My husband’s ancestor, Revolutionary War soldier and pensioner, John Stufflebean, was born Johannes Stoppelbein. Somewhere along the way, during his lifetime, the name evolved into Stufflebean or Stufflebeam. I had thought that this change happened after his war service, but I have seen a few (very few) mentions of “Stufflebeam” or “Stufflebean” in use in Columbia County, New York in modern times. That makes me think that the name might have started to become a bit more Americanized when John was a young many growing up in Kinderhook.
I also noticed in John’s pension record that he stated he was married and had several children when he enlisted to fight in the war, but he never returned to New York after the war ended. I’ve wondered if his wife and children left a paper trail in New York, so I delved into New York records.
My first steps reminded me of what a black hole New York can be for research. FamilySearch has digitized Columbia County, New York probate records, but at best, they don’t begin until 1788. I’ve checked AmericanAncestors.org because they have really expanded their New York holdings and databases, but haven’t had any luck their either. In short, it doesn’t seem to be any easier to do New York research today than it was in the 1980s if one is looking in a particular area. Even trying to do look ups in Hank Jones’ series on the New York Palatines is frustrating because the closest library to Tucson that has the book is 100 miles away in Phoenix.
Having said all that, I am going to share some of Dave’s German and Dutch family lines, with the caveat that this is some of my earliest research work and much of it was obtained from family histories published in the 1800s and early 1900s, with a few books of abstracted church records mixed in. Looking at what is available online, I don’t see much evidence of people doing any of their own research as the same basic info that I found 20-30 years ago is now replicated many times over online.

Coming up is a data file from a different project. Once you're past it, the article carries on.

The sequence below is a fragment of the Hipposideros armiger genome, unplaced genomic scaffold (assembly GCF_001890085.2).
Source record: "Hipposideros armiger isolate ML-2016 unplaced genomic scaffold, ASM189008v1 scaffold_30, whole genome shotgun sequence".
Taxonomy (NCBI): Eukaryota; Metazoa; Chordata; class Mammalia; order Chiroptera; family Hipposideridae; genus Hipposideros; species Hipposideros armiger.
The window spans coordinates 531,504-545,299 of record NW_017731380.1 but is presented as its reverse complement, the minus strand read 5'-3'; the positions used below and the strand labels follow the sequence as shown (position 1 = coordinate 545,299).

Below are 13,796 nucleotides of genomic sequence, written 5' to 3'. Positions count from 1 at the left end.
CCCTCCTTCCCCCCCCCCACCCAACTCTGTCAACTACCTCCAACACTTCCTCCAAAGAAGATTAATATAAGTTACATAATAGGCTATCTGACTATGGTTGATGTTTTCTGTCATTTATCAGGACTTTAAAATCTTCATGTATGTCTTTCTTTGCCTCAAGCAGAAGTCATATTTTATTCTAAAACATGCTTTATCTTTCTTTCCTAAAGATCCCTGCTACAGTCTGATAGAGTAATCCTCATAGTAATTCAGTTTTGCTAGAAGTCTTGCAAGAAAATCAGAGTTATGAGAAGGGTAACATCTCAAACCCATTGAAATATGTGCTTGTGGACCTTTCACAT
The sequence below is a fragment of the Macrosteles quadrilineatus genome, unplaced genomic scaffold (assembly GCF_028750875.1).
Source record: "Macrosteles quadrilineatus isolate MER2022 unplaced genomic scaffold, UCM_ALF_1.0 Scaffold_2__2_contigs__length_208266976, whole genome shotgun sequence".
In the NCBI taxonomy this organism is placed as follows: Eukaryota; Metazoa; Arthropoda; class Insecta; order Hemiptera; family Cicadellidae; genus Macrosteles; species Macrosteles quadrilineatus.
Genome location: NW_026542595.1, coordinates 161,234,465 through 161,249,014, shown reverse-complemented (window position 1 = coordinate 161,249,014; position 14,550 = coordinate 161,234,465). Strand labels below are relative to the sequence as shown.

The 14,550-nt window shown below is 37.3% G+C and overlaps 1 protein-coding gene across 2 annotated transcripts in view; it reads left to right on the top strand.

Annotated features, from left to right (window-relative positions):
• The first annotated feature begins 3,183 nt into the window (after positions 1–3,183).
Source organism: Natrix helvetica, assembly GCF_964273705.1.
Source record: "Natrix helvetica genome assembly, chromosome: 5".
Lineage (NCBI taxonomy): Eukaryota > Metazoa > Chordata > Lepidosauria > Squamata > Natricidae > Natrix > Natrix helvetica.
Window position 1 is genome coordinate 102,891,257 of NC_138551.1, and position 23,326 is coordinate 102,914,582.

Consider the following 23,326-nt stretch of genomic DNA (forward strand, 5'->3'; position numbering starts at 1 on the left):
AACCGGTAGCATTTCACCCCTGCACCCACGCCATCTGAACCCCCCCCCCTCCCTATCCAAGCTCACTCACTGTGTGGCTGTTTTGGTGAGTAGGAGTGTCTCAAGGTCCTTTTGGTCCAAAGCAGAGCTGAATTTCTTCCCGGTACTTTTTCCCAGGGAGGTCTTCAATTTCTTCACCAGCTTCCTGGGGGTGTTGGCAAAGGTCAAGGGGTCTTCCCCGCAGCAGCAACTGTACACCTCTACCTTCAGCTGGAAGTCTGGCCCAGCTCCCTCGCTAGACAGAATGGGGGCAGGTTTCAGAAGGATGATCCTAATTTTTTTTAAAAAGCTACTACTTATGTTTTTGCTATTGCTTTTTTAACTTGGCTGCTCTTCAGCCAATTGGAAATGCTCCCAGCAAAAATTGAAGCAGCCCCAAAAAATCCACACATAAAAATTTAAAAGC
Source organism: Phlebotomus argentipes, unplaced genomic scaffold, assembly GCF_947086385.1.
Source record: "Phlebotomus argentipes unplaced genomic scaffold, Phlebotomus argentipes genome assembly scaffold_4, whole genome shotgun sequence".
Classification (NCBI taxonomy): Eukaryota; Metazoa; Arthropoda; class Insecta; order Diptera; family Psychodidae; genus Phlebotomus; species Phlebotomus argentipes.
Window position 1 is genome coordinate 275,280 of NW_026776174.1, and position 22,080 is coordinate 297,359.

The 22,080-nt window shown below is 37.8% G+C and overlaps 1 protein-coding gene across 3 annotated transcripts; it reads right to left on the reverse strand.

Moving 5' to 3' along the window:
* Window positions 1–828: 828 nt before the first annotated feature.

While the Stufflebeans were Palatine Germans, Rev. War soldier John Stufflebean’s mother, Eva Dingman, was from a long time Dutch New York family.
First, for soldier John’s family, his parents were Johannes Stoppelbein, born 30 December 1732 in Laubenheim, Germany. Johannes’s immediate family were part of the 1740 wave of Palatines to New York. I have no death date for him, except that he was alive in 1765, as his last known child, Valentine, was born on 9 February 1766 in Kinderhook. John’s mother was Eva Dingman, born 13 December 1730 in Kinderhook. Their marriage record hasn’t been found, but it was probably about 1755.
Children of Johannes and Eva (Dingman) Stoppelbein:
- Johannes, born 28 February 1756, Kinderhook, Columbia, New York; died 16 January 1844, Kaskaskia, Randolph County, Illinois. This is Dave’s John Stufflebean. Johannes married (1) Unknown in New York and had several (unidentified) children (2) Priscilla Ross, about 14 July 1790, Bourbon County, Kentucky (3) Elsee Larrison Ketchum, after 12 August 1795, Bourbon County, Kentucky
- Jacob, born 6 August 1758, Kinderhook, Columbia, New York; no further information. Some say he died after 1845, also in Randolph County, IL, but the Jacob who was there at that time was John’s son, Jacob, not his brother. There is a Jacob Stoplebeam in Hillsdale, Columbia County, New York in the 1790 census who could be him.
- Geejse, born 1 March 1761, Kinderhook, Columbia, New York; no further information in my records, but I have seen online information that she married Peter Dingman and reportedly had a daughter, Eva.
- Michael, born 30 October 1763, Kinderhook, Columbia, New York; I have seen information that he died about 1830 in Vermilion County, Illinois, but I have no evidence of that myself.
- Valentine, born 9 February 1766, Kinderhook, Columbia, New York; no further information, but there is a Valentine Stopelbeam living in Claverack, Columbia County, New York in 1790 with eleven souls in the household. This could be John’s brother.
This isn’t much to show for so many years of work, but it’s all I have. Because there are only five children, who were born in fairly regular intervals, I wonder if Johannes perhaps died in the 1760s and/or if Eva also died?
Tomorrow, we will take a look at Eva Dingman’s family.